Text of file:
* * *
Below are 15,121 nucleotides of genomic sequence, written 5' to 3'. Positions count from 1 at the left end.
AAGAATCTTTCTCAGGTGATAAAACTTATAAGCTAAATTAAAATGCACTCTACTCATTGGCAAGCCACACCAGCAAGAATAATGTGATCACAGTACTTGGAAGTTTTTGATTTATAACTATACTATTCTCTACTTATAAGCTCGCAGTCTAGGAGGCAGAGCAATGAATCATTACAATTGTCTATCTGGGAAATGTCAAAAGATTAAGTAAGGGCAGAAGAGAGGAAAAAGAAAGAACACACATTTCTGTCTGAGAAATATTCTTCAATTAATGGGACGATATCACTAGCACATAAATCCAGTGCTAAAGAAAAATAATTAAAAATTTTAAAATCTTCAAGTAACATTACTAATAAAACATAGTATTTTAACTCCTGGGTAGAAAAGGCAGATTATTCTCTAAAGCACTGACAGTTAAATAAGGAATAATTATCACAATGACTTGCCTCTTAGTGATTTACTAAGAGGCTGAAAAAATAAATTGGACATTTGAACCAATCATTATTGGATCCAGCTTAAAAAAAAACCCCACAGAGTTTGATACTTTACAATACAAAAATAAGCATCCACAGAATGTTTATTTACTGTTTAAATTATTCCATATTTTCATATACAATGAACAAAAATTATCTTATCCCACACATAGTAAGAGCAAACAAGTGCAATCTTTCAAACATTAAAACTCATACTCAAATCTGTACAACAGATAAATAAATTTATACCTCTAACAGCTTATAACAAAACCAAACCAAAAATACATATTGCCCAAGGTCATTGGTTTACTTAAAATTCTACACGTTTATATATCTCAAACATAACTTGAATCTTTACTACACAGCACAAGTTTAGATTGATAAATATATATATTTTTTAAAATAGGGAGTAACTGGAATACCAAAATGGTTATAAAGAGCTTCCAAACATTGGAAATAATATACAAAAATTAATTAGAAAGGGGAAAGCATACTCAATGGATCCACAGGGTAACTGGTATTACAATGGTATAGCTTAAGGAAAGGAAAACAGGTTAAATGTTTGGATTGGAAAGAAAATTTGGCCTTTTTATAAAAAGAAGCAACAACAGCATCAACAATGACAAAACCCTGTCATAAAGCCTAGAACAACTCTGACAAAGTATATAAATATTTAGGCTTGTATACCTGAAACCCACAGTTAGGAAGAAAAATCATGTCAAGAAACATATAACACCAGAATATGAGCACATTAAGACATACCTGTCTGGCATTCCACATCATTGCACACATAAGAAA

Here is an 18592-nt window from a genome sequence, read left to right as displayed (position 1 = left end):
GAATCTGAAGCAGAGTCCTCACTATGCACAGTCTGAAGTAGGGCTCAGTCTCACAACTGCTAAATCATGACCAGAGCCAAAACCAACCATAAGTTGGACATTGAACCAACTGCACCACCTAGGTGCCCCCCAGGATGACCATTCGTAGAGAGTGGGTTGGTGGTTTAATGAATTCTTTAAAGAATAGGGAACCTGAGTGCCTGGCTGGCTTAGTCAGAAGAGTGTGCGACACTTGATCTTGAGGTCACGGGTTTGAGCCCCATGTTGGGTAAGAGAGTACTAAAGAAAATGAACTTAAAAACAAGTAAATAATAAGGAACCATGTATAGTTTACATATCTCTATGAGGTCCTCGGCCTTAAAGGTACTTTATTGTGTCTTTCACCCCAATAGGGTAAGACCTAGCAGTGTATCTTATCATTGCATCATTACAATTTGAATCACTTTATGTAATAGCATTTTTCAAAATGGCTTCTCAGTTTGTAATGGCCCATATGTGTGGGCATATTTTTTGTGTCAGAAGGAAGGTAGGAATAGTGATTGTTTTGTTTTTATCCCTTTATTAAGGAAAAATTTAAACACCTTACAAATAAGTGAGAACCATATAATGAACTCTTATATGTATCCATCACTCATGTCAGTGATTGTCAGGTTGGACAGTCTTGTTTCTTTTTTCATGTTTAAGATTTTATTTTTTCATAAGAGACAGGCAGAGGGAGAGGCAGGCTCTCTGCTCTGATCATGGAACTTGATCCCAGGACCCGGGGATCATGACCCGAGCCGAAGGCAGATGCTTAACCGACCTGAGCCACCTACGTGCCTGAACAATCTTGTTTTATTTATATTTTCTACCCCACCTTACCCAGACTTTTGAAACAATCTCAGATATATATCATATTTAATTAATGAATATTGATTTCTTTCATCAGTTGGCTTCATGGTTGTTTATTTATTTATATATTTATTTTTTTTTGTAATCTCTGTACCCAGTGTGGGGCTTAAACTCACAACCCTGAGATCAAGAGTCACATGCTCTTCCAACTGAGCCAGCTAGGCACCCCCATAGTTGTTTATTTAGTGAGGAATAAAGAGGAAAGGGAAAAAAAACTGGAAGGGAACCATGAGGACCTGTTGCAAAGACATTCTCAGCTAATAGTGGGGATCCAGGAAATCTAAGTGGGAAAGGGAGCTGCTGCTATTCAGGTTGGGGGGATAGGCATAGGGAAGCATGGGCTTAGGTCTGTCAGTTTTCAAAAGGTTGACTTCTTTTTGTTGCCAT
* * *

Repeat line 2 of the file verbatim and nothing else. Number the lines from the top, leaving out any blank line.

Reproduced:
AAGAATCTTTCTCAGGTGATAAAACTTATAAGCTAAATTAAAATGCACTCTACTCATTGGCAAGCCACACCAGCAAGAATAATGTGATCACAGTACTTGGAAGTTTTTGATTTATAACTATACTATTCTCTACTTATAAGCTCGCAGTCTAGGAGGCAGAGCAATGAATCATTACAATTGTCTATCTGGGAAATGTCAAAAGATTAAGTAAGGGCAGAAGAGAGGAAAAAGAAAGAACACACATTTCTGTCTGAGAAATATTCTTCAATTAATGGGACGATATCACTAGCACATAAATCCAGTGCTAAAGAAAAATAATTAAAAATTTTAAAATCTTCAAGTAACATTACTAATAAAACATAGTATTTTAACTCCTGGGTAGAAAAGGCAGATTATTCTCTAAAGCACTGACAGTTAAATAAGGAATAATTATCACAATGACTTGCCTCTTAGTGATTTACTAAGAGGCTGAAAAAATAAATTGGACATTTGAACCAATCATTATTGGATCCAGCTTAAAAAAAAACCCCACAGAGTTTGATACTTTACAATACAAAAATAAGCATCCACAGAATGTTTATTTACTGTTTAAATTATTCCATATTTTCATATACAATGAACAAAAATTATCTTATCCCACACATAGTAAGAGCAAACAAGTGCAATCTTTCAAACATTAAAACTCATACTCAAATCTGTACAACAGATAAATAAATTTATACCTCTAACAGCTTATAACAAAACCAAACCAAAAATACATATTGCCCAAGGTCATTGGTTTACTTAAAATTCTACACGTTTATATATCTCAAACATAACTTGAATCTTTACTACACAGCACAAGTTTAGATTGATAAATATATATATTTTTTAAAATAGGGAGTAACTGGAATACCAAAATGGTTATAAAGAGCTTCCAAACATTGGAAATAATATACAAAAATTAATTAGAAAGGGGAAAGCATACTCAATGGATCCACAGGGTAACTGGTATTACAATGGTATAGCTTAAGGAAAGGAAAACAGGTTAAATGTTTGGATTGGAAAGAAAATTTGGCCTTTTTATAAAAAGAAGCAACAACAGCATCAACAATGACAAAACCCTGTCATAAAGCCTAGAACAACTCTGACAAAGTATATAAATATTTAGGCTTGTATACCTGAAACCCACAGTTAGGAAGAAAAATCATGTCAAGAAACATATAACACCAGAATATGAGCACATTAAGACATACCTGTCTGGCATTCCACATCATTGCACACATAAGAAA